The road to any new microprocessor design is by no means simple. Planning for a major GPU like NVIDIA's Kepler starts four years prior to the chip's debut. In a world that's increasingly more focused on fast production and consumption of everything, it's insane to think of any project taking such a long period of time.

Chip planning involves figuring out what you want to do, what features you want, what the architecture should look like at a high level, etc...  After several rounds of back and forth in the planning stage, actual architecture work begins. This phase can take a good 1 - 1.5 years depending on the complexity of the design. Add another year for layout and validation work, then a 6 - 9 month race from tape out to products on shelves. The teams that spend years on these designs are made up of hard working, very smart people. They all tend to believe in what they're doing and they all show up trying to do the best job possible. 

Unfortunately, picking a target that's 4 years out and trying to hit it better than your competition is extremely difficult. You can put in an amazing amount of work, push through late nights, struggle with issues, be proud of what you've done and still fall short. We've seen this happen to companies on both sides of the fence, whether we're talking CPUs or GPUs, you win some and you lose some

 

Today NVIDIA unveiled Kepler, a more efficient 28nm derivative of its Fermi architecture. The GeForce GTX 680 is the first productized Kepler for the desktop and if you read our review, it did very well. As our own Ryan Smith wrote in his conclusion to the GeForce GTX 680 review:

"But in the meantime, in the here and now, this is by far the easiest recommendation we’ve been able to make for an NVIDIA flagship video card. NVIDIA’s drive for efficiency has paid off handsomely, and as a result they have once again captured the performance crown."

We've all heard stories about what happens inside a company when a chip doesn't do well. Today we have an example of what happens after years of work really pay off. A trusted source within NVIDIA forwarded us a copy of Jen-Hsun's (NVIDIA's CEO) email to all employees, congratulating them on Kepler's launch. With NVIDIA in (presumably) good spirits today, I'm sure they won't mind if we share it here.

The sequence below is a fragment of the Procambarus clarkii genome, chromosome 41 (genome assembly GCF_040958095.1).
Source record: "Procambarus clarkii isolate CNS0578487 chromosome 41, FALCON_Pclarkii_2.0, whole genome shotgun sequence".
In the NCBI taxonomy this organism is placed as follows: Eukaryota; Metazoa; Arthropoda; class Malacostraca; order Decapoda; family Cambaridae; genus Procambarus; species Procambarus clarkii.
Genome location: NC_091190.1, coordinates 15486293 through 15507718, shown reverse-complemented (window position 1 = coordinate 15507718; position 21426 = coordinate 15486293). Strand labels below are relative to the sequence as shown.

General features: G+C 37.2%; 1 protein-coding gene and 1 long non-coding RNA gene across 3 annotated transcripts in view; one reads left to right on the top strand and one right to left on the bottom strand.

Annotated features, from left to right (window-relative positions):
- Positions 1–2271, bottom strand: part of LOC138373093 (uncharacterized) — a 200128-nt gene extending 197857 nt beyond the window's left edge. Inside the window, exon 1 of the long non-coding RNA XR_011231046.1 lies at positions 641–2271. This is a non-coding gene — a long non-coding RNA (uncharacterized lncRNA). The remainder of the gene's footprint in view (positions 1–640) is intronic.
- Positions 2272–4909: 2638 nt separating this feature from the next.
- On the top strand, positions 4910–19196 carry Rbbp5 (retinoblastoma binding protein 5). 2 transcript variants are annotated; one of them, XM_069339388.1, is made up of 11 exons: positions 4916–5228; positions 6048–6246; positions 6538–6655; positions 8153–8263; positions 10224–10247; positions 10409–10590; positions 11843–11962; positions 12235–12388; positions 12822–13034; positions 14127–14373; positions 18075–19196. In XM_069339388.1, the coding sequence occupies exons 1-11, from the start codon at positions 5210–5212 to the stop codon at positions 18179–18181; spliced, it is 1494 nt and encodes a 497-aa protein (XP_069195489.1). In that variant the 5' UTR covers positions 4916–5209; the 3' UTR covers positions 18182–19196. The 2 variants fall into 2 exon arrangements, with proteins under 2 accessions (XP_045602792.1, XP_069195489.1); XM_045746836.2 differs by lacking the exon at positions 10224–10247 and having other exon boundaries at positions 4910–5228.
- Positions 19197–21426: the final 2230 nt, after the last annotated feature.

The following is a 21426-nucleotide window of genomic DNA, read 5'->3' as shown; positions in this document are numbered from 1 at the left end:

If you ever wondered what it's like to be on the receiving end of a happy Jen-Hsun email, here's your chance:

-----Original Message-----
From: Jensen H Huang 
Sent: Thursday, March 22, 2012 9:48 AM
To: Employees
Subject: Kepler Rising
 
Today, the first Kepler - GTX 680 - is on shelves around the world!
 
Three years in the making.  The endeavor of a thousand of the world's best engineers.  One vision - build a revolutionary GPU and make a giant leap in efficient-performance.
 
Achieving efficient-performance, great performance while consuming the least possible energy, required us to change our entire design approach.  Close collaboration between architecture-design-VLSI-software-devtech-systems, intense scrutiny on where energy is spent, and inventions at every level were necessary.  The results are fantastic as you will see in the reviews. 
 
Kepler also cultivated a passion for craftsmanship - nothing wasted, everything put together with care - with a goal of creating an exquisite product that works wonderfully.  Let's continue to raise the bar and establish extraordinary craftsmanship as a hallmark of our company.
 
Today is just the beginning of Kepler.  Because of its super energy-efficient architecture, we will extend GPUs into datacenters, to super thin notebooks, to superphones.  Not to mention bring joy and delight to millions of gamers around the world.
 
I want to thank all that gave your heart and soul to create Kepler.  You've created something wonderful.
 
Congratulations everyone!
 
Jensen

 

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  • tipoo - Friday, March 30, 2012 - link

    He also has bigger biceps than any CEO I've seen. Reply

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